Whatever else you say about 2016, it was a year packed with brilliant TV. The small screen gave us our most exhilarating and horrifying moments over the last 12 months, as the most restlessly innovative art form of our time kept evolving at warp speed. TV had it all: ambitious dramas, smart-ass comedies, political mockery, stoners, jokers, rappers, sci-fi monsters, trans truthers, Hollywood murder trials, the Battle of the Bastards and frozen waffles. These shows were the best of the best. (And check out of list of the 20 best TV characters of 2016.)
Ben Sinclair and Katja Blichfield's beloved web comedy translates smashingly to TV, giving us the ultimate dank New York story: the inner lives of city stoners, as witnessed by the bearded stranger who delivers their weed, known only as The Guy. He's like the nameless Clint Eastwood gunfighter in a spaghetti Western, except he gets mugged on his bike. The show takes a beautifully blunted look at the countless weird stories being lived out behind their locked, hotboxed doors. But none more fascinating than the tale of Gatsby the dog, who gets a whole episode ("Grandpa") from his canine point of view – one of 2016's most dazzling half-hour trips.
"I had a major breakthrough in music therapy. I don’t need to go to outpatient therapy because I am the c-word. I am cured!" Maria Bamford brings a boldly original kind of binge-com with Lady Dynamite, not the kind of thing you've ever seen attempted before – playing herself as a comedian with Bipolar II disorder, flipping between auditioning in Hollywood and being hospitalized in a psych ward back home in Duluth, Minnesota. The series stands in the frontline of shows breaking new ground in the depiction of neurochemical disorders, but something about Bamford's compassionate touch makes it all seem like a laugh worth sharing.
The realest couple on TV gets realer. Gretchen and Jimmy would rather just have sex and do drugs than face their feelings, but You're the Worst gets funnier as the feelings grow more complex. Jimmy is a mortifyingly credible portrait of a terrible writer, delusional in his hope the world will acclaim his World War II novel. ("Just so many descriptions of semen on stockings." "But stockings are a symbol of the deprivation of the Second World War! As well as how much repressed Kitty’s slutty little legs wanted semen on them!") And Gretchen gets treatment for her "my brain is broken" situation, learning the different types of therapy: "A psychiatrist is like, 'Here, take these pills, ho.' A therapist is all, 'Oh, tell me your shit. I couldn’t make it as an actor.'"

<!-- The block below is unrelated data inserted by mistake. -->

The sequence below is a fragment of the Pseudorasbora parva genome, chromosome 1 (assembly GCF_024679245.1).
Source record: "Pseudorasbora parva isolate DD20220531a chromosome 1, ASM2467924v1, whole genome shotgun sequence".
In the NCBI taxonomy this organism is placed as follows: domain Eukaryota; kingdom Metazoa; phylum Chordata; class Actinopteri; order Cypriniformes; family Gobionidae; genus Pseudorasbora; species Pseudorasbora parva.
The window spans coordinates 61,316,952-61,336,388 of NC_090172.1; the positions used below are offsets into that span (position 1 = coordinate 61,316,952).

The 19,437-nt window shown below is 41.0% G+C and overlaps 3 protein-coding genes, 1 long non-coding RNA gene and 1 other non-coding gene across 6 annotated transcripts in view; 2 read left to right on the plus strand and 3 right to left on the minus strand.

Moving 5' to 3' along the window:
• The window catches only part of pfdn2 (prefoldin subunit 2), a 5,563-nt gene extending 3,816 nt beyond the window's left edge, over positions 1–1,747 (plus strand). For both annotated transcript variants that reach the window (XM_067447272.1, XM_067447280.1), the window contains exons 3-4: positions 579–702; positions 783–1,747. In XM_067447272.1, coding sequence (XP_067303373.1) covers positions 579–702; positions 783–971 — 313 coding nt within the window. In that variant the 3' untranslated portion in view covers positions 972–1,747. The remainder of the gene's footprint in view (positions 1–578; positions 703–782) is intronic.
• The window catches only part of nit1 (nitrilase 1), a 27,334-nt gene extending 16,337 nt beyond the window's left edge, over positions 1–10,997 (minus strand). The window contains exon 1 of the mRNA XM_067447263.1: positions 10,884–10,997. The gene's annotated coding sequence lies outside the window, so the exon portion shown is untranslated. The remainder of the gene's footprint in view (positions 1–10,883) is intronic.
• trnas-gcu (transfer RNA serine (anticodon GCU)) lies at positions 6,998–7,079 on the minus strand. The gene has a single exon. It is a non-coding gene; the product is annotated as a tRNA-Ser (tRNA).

A 10-act drama from Louis C.K., released as a surprise on his own website, writing and directing the whole thing himself. It's different from Louie in every way – except the stubborn refusal to follow any formula, even his own. Horace and Pete is set in a Brooklyn dive bar that's been passed down from generation to generation, like a lot of traumas in this family. Steve Buscemi really nails the mood as Pete, the cousin cursed with remembering all the family history: "I said that I have a good memory, not that I have good memories." The whole cast excels – Alan Alda as a right-wing bigot, Jessica Lange, Edie Falco, Laurie Metcalf. Plus the brilliant presence of Paul Simon, who sings the theme song as well as bellying up to the bar … just another customer watching his life slip-slidin' away.
Abbi Jacobson and Ilana Glazer have so much contagiously intoxicating chemistry, they could spend a whole season just shooting the shit about pugs, pegging and Rihanna. So give the broads credit for pushing in new directions this year – including some surprisingly tricky romantic dilemmas. Abbi and Ilana take on the world, from the killer "Jews on a Plane" episode where they try to score tampons mid-flight ("I'm sitting in a pool of my own uterine lining") to the one where they woo the hot hippie dude at the food co-op, who utters the Phish-quoting punch line of the year: "Deduct the carrots from your pay, you worthless swampy fool!"